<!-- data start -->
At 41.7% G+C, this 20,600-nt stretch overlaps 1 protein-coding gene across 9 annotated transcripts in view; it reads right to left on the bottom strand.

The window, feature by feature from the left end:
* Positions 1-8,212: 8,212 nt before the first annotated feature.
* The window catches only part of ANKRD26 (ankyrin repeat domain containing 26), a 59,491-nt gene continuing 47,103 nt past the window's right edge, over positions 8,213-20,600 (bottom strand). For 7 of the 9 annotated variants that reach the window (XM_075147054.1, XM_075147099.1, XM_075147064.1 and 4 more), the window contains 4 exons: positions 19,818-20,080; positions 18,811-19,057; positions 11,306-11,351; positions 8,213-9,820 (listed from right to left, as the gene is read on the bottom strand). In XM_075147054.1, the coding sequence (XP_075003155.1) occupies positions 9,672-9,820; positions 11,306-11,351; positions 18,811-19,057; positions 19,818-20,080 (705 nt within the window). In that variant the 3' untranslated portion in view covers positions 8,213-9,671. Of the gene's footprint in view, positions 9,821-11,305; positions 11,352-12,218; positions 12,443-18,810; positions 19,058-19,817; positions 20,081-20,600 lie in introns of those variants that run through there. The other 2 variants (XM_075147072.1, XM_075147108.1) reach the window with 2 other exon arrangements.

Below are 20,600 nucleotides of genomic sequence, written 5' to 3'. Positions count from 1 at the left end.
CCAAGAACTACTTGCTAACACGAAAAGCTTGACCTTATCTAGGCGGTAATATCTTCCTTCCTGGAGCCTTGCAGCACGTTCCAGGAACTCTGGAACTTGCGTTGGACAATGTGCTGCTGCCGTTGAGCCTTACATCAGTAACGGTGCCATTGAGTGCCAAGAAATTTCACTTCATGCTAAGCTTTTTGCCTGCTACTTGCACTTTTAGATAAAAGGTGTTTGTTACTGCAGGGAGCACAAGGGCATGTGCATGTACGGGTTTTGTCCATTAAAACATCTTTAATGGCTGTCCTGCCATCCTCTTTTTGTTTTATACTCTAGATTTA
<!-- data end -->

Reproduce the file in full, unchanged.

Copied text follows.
At 41.7% G+C, this 20,600-nt stretch overlaps 1 protein-coding gene across 9 annotated transcripts in view; it reads right to left on the bottom strand.

The window, feature by feature from the left end:
* Positions 1-8,212: 8,212 nt before the first annotated feature.
* The window catches only part of ANKRD26 (ankyrin repeat domain containing 26), a 59,491-nt gene continuing 47,103 nt past the window's right edge, over positions 8,213-20,600 (bottom strand). For 7 of the 9 annotated variants that reach the window (XM_075147054.1, XM_075147099.1, XM_075147064.1 and 4 more), the window contains 4 exons: positions 19,818-20,080; positions 18,811-19,057; positions 11,306-11,351; positions 8,213-9,820 (listed from right to left, as the gene is read on the bottom strand). In XM_075147054.1, the coding sequence (XP_075003155.1) occupies positions 9,672-9,820; positions 11,306-11,351; positions 18,811-19,057; positions 19,818-20,080 (705 nt within the window). In that variant the 3' untranslated portion in view covers positions 8,213-9,671. Of the gene's footprint in view, positions 9,821-11,305; positions 11,352-12,218; positions 12,443-18,810; positions 19,058-19,817; positions 20,081-20,600 lie in introns of those variants that run through there. The other 2 variants (XM_075147072.1, XM_075147108.1) reach the window with 2 other exon arrangements.

Below are 20,600 nucleotides of genomic sequence, written 5' to 3'. Positions count from 1 at the left end.
CCAAGAACTACTTGCTAACACGAAAAGCTTGACCTTATCTAGGCGGTAATATCTTCCTTCCTGGAGCCTTGCAGCACGTTCCAGGAACTCTGGAACTTGCGTTGGACAATGTGCTGCTGCCGTTGAGCCTTACATCAGTAACGGTGCCATTGAGTGCCAAGAAATTTCACTTCATGCTAAGCTTTTTGCCTGCTACTTGCACTTTTAGATAAAAGGTGTTTGTTACTGCAGGGAGCACAAGGGCATGTGCATGTACGGGTTTTGTCCATTAAAACATCTTTAATGGCTGTCCTGCCATCCTCTTTTTGTTTTATACTCTAGATTTA